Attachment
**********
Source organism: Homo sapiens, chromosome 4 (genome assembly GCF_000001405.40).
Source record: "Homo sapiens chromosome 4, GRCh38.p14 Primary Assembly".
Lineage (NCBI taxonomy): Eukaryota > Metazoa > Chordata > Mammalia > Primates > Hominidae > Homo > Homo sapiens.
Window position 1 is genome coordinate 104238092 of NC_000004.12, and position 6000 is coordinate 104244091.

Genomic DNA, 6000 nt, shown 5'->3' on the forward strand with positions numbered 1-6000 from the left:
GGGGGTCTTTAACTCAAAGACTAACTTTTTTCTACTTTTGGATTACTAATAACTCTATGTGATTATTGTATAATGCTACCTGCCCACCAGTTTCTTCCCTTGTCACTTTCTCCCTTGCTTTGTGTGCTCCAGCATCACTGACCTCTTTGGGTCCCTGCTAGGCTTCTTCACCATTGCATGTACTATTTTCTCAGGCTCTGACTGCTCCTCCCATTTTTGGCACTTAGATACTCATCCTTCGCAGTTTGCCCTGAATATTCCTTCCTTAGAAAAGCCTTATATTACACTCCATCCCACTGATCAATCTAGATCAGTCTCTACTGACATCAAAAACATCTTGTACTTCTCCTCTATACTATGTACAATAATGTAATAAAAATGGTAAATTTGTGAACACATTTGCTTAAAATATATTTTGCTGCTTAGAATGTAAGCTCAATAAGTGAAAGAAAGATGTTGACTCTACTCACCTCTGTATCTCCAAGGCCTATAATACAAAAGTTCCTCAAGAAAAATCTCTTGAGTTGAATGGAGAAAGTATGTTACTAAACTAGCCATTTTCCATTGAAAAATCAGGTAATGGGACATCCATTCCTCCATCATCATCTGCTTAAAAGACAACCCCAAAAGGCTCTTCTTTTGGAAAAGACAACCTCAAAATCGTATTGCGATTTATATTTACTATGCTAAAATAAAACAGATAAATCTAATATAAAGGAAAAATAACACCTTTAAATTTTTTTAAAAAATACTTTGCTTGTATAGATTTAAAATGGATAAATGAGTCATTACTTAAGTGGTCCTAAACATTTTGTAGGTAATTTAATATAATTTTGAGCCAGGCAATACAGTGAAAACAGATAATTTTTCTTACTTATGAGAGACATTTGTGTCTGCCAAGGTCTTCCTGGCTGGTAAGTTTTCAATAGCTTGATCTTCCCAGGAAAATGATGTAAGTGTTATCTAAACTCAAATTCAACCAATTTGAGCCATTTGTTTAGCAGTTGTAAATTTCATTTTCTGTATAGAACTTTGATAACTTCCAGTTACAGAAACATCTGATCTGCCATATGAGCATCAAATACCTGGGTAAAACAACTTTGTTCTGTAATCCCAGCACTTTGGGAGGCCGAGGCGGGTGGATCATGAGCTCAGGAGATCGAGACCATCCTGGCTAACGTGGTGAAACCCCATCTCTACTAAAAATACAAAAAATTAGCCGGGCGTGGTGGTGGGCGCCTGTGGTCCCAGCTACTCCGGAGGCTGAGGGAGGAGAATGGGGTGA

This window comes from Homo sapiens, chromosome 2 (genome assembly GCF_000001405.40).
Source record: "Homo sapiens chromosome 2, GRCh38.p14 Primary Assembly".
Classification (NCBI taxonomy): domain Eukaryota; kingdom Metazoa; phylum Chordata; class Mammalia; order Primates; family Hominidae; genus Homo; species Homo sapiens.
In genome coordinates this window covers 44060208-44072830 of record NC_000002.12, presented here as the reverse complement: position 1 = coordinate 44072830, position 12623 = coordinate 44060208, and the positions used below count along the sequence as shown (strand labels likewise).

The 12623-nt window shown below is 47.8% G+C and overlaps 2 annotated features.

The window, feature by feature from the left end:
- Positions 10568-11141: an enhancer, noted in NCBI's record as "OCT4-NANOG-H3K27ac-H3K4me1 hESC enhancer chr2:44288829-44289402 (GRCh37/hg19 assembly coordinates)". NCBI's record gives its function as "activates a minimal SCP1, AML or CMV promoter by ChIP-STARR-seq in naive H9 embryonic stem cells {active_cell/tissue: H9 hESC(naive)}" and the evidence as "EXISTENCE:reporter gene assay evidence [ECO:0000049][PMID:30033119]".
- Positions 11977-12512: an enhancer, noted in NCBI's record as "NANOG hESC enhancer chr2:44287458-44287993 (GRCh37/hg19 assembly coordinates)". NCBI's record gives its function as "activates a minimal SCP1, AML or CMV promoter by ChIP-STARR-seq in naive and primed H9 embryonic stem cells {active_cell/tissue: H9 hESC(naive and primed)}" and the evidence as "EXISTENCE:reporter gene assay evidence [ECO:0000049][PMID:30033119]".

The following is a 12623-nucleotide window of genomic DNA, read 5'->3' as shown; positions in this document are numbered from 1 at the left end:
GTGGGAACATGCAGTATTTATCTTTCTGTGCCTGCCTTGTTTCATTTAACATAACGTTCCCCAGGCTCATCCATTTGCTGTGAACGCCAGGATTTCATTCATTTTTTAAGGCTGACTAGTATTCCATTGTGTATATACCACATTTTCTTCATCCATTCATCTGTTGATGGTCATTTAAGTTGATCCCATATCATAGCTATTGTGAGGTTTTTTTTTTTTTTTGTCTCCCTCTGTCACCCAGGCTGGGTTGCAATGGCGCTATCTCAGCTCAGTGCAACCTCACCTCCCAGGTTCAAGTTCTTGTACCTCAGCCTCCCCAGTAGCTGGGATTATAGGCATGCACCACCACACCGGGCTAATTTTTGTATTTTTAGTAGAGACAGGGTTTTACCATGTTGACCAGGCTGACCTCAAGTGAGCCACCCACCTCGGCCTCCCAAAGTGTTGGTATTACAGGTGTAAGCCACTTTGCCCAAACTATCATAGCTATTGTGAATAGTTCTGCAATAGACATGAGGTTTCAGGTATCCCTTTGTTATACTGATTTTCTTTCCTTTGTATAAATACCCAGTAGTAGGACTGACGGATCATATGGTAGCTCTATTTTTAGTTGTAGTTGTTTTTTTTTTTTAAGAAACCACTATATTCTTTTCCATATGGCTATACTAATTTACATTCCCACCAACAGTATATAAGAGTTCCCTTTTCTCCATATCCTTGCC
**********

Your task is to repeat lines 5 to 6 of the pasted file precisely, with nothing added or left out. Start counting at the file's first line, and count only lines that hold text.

Genomic DNA, 6000 nt, shown 5'->3' on the forward strand with positions numbered 1-6000 from the left:
GGGGGTCTTTAACTCAAAGACTAACTTTTTTCTACTTTTGGATTACTAATAACTCTATGTGATTATTGTATAATGCTACCTGCCCACCAGTTTCTTCCCTTGTCACTTTCTCCCTTGCTTTGTGTGCTCCAGCATCACTGACCTCTTTGGGTCCCTGCTAGGCTTCTTCACCATTGCATGTACTATTTTCTCAGGCTCTGACTGCTCCTCCCATTTTTGGCACTTAGATACTCATCCTTCGCAGTTTGCCCTGAATATTCCTTCCTTAGAAAAGCCTTATATTACACTCCATCCCACTGATCAATCTAGATCAGTCTCTACTGACATCAAAAACATCTTGTACTTCTCCTCTATACTATGTACAATAATGTAATAAAAATGGTAAATTTGTGAACACATTTGCTTAAAATATATTTTGCTGCTTAGAATGTAAGCTCAATAAGTGAAAGAAAGATGTTGACTCTACTCACCTCTGTATCTCCAAGGCCTATAATACAAAAGTTCCTCAAGAAAAATCTCTTGAGTTGAATGGAGAAAGTATGTTACTAAACTAGCCATTTTCCATTGAAAAATCAGGTAATGGGACATCCATTCCTCCATCATCATCTGCTTAAAAGACAACCCCAAAAGGCTCTTCTTTTGGAAAAGACAACCTCAAAATCGTATTGCGATTTATATTTACTATGCTAAAATAAAACAGATAAATCTAATATAAAGGAAAAATAACACCTTTAAATTTTTTTAAAAAATACTTTGCTTGTATAGATTTAAAATGGATAAATGAGTCATTACTTAAGTGGTCCTAAACATTTTGTAGGTAATTTAATATAATTTTGAGCCAGGCAATACAGTGAAAACAGATAATTTTTCTTACTTATGAGAGACATTTGTGTCTGCCAAGGTCTTCCTGGCTGGTAAGTTTTCAATAGCTTGATCTTCCCAGGAAAATGATGTAAGTGTTATCTAAACTCAAATTCAACCAATTTGAGCCATTTGTTTAGCAGTTGTAAATTTCATTTTCTGTATAGAACTTTGATAACTTCCAGTTACAGAAACATCTGATCTGCCATATGAGCATCAAATACCTGGGTAAAACAACTTTGTTCTGTAATCCCAGCACTTTGGGAGGCCGAGGCGGGTGGATCATGAGCTCAGGAGATCGAGACCATCCTGGCTAACGTGGTGAAACCCCATCTCTACTAAAAATACAAAAAATTAGCCGGGCGTGGTGGTGGGCGCCTGTGGTCCCAGCTACTCCGGAGGCTGAGGGAGGAGAATGGGGTGA